8) Student-Adult Partnerships. Students initiate action and share decision-making with adults. Meaningful student involvement is integrated into school improvement at every level. Students are authorizing with the authority to create change, and incorporated throughout school improvement activities. 7) Student-Initiated, Student-Led. Meaningful student involvement is propelled by students and creates opportunities for students to initiate and direct projects, classes, or activities. Adults are involved only in supportive roles. 6) Adults Initiate Action and Share Decisions with Students. Students are involved in designing projects, classes, or activities that are initiated by adults. Many activities, including decision-making, teaching, and evaluation, are shared with students. 5) Students Consulted by Adults. Students give advice on projects, classes, or activities designed and run by adults. The students are informed about how their input will be used and the outcomes of the decisions made by adults. 4) Students Assigned to be Involved. Student involvement is assigned by teachers, who assign specific roles, determine how, and teach students why they are being involved. 3) Tokenism – Students appear to be given a voice, but in fact have little or no choice about what they do or how they participate. 2) Decoration – Students are used to help or bolster a cause in a relatively indirect way; adults do not pretend that the cause is inspired by students. Causes are determined by adults, and adults make all decisions. decisions. 1) Manipulation – Adults use students to support causes by pretending that those causes are inspired by students.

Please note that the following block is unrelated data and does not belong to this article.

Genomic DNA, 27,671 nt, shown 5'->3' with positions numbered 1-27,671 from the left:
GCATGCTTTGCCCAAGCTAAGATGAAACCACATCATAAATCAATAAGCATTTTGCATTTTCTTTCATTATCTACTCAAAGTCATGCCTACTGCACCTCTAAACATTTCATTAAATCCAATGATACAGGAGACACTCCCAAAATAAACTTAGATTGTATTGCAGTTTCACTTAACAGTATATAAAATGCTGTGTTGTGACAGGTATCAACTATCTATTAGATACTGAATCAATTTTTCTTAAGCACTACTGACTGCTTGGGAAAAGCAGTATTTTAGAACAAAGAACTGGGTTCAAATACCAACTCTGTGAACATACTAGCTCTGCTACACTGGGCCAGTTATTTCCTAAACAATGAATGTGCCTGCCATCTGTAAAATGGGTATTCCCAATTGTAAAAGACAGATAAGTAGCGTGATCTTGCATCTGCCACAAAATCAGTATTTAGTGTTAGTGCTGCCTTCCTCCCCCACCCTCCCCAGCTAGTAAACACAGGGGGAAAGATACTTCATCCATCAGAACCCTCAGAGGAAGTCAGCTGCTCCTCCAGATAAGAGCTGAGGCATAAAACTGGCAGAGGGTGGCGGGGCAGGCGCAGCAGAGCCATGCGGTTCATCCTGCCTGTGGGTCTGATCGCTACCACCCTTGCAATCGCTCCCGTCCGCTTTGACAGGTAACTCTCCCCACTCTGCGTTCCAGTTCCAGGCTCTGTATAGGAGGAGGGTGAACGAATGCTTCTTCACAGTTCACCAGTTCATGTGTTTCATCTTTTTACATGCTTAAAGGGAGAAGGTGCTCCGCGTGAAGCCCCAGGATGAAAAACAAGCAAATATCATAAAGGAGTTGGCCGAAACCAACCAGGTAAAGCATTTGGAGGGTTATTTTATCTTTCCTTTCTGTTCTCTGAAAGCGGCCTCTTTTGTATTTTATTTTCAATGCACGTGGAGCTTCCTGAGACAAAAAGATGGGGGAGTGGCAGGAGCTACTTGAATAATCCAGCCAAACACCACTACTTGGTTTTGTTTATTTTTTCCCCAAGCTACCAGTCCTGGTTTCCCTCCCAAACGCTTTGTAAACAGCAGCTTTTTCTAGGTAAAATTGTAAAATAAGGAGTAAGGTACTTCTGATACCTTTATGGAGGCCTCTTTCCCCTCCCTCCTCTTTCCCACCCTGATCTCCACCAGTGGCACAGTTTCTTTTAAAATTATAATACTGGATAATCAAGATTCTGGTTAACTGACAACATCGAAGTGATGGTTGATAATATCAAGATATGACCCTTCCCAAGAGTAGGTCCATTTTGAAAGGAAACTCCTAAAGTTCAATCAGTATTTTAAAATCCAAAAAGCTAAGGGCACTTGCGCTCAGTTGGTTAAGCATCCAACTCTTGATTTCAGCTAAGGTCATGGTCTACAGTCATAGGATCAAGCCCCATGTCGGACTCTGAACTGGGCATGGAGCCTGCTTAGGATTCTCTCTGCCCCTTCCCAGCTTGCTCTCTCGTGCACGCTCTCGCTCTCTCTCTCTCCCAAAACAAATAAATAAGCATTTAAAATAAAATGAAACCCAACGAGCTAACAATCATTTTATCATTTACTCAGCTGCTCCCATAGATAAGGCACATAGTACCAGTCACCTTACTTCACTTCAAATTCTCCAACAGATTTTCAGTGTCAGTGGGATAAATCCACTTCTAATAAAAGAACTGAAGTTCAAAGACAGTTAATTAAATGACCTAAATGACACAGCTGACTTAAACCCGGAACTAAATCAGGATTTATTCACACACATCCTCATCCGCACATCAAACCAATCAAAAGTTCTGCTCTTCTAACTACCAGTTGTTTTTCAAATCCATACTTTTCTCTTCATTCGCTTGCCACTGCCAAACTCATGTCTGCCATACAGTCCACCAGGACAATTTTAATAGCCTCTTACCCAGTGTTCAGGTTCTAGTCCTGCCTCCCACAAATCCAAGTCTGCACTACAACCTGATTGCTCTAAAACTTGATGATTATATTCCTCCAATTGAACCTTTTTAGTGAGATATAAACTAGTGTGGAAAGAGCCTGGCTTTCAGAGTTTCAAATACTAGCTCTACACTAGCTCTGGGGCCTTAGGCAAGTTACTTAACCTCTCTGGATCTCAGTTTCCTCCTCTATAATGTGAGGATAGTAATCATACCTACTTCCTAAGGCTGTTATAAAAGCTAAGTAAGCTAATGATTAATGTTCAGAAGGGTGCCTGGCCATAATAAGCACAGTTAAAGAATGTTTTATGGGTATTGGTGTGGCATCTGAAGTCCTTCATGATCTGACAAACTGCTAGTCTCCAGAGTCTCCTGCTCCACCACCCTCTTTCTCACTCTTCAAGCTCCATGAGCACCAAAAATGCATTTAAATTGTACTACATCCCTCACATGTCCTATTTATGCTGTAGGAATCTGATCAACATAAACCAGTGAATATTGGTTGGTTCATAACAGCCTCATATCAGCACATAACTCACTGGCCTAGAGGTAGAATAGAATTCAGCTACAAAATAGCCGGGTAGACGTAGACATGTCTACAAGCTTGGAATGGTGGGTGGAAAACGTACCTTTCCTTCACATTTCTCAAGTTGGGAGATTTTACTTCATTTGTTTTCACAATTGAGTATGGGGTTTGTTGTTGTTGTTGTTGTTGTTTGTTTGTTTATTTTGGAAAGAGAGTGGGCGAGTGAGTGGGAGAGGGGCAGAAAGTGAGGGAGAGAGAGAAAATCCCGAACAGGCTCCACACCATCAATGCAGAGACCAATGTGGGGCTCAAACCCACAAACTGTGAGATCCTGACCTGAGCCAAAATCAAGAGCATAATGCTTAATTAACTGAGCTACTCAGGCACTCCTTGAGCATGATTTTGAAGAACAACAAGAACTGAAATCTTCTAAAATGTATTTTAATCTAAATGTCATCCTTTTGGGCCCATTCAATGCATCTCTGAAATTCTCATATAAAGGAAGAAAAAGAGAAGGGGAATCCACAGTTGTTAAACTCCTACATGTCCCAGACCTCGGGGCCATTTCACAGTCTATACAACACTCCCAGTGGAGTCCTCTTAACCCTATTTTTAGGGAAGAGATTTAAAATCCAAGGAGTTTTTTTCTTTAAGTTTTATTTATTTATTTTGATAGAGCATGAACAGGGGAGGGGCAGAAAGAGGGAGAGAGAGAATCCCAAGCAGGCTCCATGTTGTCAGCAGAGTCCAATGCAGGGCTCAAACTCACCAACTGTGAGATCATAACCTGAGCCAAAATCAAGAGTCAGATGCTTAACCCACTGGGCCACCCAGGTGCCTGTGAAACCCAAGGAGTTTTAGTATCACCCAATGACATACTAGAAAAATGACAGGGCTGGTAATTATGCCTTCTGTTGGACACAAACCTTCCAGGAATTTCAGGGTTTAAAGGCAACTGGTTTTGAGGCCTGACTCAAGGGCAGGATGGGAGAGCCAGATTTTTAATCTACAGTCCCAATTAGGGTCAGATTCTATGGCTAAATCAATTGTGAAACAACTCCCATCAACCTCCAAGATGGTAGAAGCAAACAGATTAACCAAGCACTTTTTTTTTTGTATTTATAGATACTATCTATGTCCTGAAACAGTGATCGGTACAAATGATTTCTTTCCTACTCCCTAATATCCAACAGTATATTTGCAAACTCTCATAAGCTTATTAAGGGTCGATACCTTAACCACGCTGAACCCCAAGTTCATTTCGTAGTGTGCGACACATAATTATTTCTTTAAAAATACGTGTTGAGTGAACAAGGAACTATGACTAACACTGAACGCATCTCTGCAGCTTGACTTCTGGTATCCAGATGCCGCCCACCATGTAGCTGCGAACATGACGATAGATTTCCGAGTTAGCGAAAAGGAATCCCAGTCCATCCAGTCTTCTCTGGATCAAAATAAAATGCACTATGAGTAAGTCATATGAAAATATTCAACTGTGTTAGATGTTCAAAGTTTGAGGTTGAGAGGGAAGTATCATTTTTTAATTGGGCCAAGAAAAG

This understanding speaks to the current move away from compliance as the single indicator of success.. This is an important opportunity for change. The Partnership work on Authentic Engagement and Leading by Convening is built on this understanding.
Advancing Meaningful Youth and Family Engagement - Professor Mark Weist
Mark D. Weist, University of South Carolina
Christina Pate and LeoraWolf-Prusan,WestED
Hunter Institute of Mental Health, July 13, 2017
Full continuum of effective mental health promotion and
intervention for students in general and special education
Reflecting a “shared agenda” involving school-family-community
Collaborating community professionals (not outsiders) augment
the work of school-employed staff
Improved early identification/intervention
Reduced barriers to learning, and achievement of valued
SMH programs and services continue to develop in an ad hoc
LACK AN IMPLEMENTATION STRUCTURE
In 23,000 plus schools
Decision making framework to guide selection and
implementation of best practices for improving academic and
Data based decision making